12 June 2002

Mr Richard Mifsud
Executive Director
Australian Accounting Research Foundation
600 Bourke Street (Level 10)
MELBOURNE VIC 3000

Dear Richard

Payment of Dividends under the Corporations Act 2001

The Group of 100 (G100) is pleased to comment on proposals in Discussion Paper No. 5 'Payment of Dividends under the Corporations Act 2001'. The G100 agrees that it is now time to advance proposals for the reform in respect of placing emphasis on solvency as a basis for the payment of dividends rather than constructs such as profits.

Specific Issues

  1. Do you agree that the existing payment of dividend provisions in the Corporations Act 2001 are in need of changes?

    Yes. The G100 believes that the existing requirements in respect of dividends reflect a reliance on past practice and precedence and are constrained by an emphasis on the existence of profit whether or not it is earned in the period of the dividend. The existing requirements are inconsistent with the trend towards solvency in other provisions of the Corporations Act and recent international developments.

  2. Is the adoption of a solvency test for determining the payment of dividends the best option for change?

    Yes. The G100 believes that with appropriate protections in respect of creditors the solvency of the company is a reasonable basis for determining the capacity to pay dividends. This is particularly so in an environment where unrealised changes in value are recognised in the measurement of profit. The G100 believes that unrealised changes in value should be recognised as part of equity and recognised in operating earnings upon realisation.

  3. Is it desirable to require companies to specify the extent of their solvency and the position allocated to dividends?

    No. This approach appears to reflect a presumption that there is a 'solvency pie' to be allocated for various purposes including the payment of dividends. Directors are in the best position to determine the solvency of a company and its capacity to fund a dividend distribution, which is likely to vary from period to period. In addition, directors presently have significant obligations regarding the solvency of a company. We believe that the proposals should clarify whether solvency is to be addressed on a 'stand-alone' basis or whether the existence of guarantees and indemnities are taken into account when determining solvency.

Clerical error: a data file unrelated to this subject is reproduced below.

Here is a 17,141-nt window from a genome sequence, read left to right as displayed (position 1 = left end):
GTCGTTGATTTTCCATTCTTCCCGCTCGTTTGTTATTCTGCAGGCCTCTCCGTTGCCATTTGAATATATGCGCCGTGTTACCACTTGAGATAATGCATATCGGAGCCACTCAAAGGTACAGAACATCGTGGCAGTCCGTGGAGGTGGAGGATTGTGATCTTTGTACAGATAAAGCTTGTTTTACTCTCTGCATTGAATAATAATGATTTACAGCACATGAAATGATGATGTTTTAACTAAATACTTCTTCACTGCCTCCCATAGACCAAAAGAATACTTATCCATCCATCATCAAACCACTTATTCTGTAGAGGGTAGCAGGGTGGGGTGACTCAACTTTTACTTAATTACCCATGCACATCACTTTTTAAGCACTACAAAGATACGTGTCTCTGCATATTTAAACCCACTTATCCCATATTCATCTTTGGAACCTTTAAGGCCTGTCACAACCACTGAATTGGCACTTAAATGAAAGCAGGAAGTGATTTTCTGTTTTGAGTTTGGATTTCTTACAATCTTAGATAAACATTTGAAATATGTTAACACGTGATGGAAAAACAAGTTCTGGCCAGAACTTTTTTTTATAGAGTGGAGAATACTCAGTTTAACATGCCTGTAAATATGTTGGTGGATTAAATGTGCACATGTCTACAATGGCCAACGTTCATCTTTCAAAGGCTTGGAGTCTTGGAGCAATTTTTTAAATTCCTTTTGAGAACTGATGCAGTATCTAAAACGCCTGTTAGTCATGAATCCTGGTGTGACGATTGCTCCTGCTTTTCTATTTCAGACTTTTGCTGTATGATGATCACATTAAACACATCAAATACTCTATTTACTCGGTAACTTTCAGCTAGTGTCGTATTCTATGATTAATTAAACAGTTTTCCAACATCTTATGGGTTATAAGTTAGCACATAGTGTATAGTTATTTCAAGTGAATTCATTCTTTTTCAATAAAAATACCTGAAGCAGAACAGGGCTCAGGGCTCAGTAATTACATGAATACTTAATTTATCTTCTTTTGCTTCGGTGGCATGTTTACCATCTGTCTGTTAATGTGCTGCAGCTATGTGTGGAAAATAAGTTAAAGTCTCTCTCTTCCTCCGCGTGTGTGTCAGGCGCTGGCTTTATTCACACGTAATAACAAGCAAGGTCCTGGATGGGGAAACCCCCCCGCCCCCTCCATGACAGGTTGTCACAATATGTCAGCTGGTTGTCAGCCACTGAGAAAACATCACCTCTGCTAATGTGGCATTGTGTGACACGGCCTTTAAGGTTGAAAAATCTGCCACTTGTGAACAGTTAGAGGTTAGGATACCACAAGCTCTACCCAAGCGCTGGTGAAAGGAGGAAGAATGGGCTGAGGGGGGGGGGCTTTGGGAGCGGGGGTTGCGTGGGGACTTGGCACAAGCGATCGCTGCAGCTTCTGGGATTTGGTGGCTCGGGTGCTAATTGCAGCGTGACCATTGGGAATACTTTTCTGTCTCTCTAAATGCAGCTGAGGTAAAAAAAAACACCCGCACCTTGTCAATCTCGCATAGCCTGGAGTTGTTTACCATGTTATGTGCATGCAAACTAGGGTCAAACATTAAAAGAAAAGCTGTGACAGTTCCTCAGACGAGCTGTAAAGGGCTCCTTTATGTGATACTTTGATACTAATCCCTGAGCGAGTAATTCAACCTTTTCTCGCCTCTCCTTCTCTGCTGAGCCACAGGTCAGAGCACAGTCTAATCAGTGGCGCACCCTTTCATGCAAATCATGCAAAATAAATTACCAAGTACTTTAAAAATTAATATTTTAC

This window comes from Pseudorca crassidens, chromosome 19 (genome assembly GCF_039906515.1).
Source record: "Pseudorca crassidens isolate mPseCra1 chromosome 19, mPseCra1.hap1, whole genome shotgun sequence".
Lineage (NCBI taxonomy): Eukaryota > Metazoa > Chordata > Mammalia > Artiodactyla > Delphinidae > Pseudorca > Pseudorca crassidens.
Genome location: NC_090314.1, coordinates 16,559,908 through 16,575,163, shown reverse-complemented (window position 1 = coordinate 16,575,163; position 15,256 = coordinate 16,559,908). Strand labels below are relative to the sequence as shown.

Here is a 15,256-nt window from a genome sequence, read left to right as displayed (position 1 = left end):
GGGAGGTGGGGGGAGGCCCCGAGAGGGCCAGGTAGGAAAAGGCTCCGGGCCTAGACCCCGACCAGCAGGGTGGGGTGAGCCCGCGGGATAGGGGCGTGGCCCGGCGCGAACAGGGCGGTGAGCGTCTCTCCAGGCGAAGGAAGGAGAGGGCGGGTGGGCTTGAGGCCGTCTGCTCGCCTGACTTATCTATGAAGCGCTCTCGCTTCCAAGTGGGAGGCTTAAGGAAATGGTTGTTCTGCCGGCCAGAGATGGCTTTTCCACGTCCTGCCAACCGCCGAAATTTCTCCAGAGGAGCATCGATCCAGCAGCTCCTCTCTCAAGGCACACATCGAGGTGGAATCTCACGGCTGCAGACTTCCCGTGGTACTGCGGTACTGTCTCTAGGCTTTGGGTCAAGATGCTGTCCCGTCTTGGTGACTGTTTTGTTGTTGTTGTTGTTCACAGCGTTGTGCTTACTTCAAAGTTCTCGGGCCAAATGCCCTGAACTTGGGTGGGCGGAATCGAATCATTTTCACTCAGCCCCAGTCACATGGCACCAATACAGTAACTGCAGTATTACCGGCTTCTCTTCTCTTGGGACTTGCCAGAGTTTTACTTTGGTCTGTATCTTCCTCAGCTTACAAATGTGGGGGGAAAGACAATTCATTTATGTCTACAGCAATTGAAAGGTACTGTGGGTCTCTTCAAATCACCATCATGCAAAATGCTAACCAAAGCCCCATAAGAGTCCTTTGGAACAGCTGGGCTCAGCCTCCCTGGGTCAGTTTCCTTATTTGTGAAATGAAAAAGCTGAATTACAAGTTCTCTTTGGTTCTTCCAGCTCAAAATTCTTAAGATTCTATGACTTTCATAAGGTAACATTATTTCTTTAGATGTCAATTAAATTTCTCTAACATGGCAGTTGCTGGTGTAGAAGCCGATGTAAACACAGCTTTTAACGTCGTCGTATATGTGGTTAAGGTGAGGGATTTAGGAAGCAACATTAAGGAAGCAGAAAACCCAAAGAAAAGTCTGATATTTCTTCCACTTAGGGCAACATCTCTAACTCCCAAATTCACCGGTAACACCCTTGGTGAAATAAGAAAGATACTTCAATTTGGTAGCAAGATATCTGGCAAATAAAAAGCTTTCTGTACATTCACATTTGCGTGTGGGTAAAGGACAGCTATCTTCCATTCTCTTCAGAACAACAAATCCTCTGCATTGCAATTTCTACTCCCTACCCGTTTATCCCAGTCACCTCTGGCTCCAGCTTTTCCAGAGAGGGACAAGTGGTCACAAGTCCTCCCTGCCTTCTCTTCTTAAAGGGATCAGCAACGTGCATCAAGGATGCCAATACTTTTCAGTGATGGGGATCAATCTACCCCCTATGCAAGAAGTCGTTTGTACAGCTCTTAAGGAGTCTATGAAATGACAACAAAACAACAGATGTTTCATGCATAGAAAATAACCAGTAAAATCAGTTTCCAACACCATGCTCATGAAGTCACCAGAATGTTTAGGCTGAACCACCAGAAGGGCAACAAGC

4. What are your views on applying, as an alternative, a going concern test to the payment of dividends?

    The financial reports of a company are prepared on the basis of the going concern assumption. If the financial reports are prepared on this basis we see no further purpose is served by a further going concern overlay.

  5. Are there any other matters that you believe should have been considered in the discussion paper?

    No.

  6. Do you believe there is a need for the solvency payment of dividend approach to distinguish the composition of the dividend so determined between different tax treatments or do you believe that it is a matter for tax legislation?

    The G100 believes that the tax status of dividends is a matter to be determined by tax legislation irrespective of the basis of approach of the rules for payment of dividends.

Yours sincerely
Tom Pockett
Tom Pockett
National President

 

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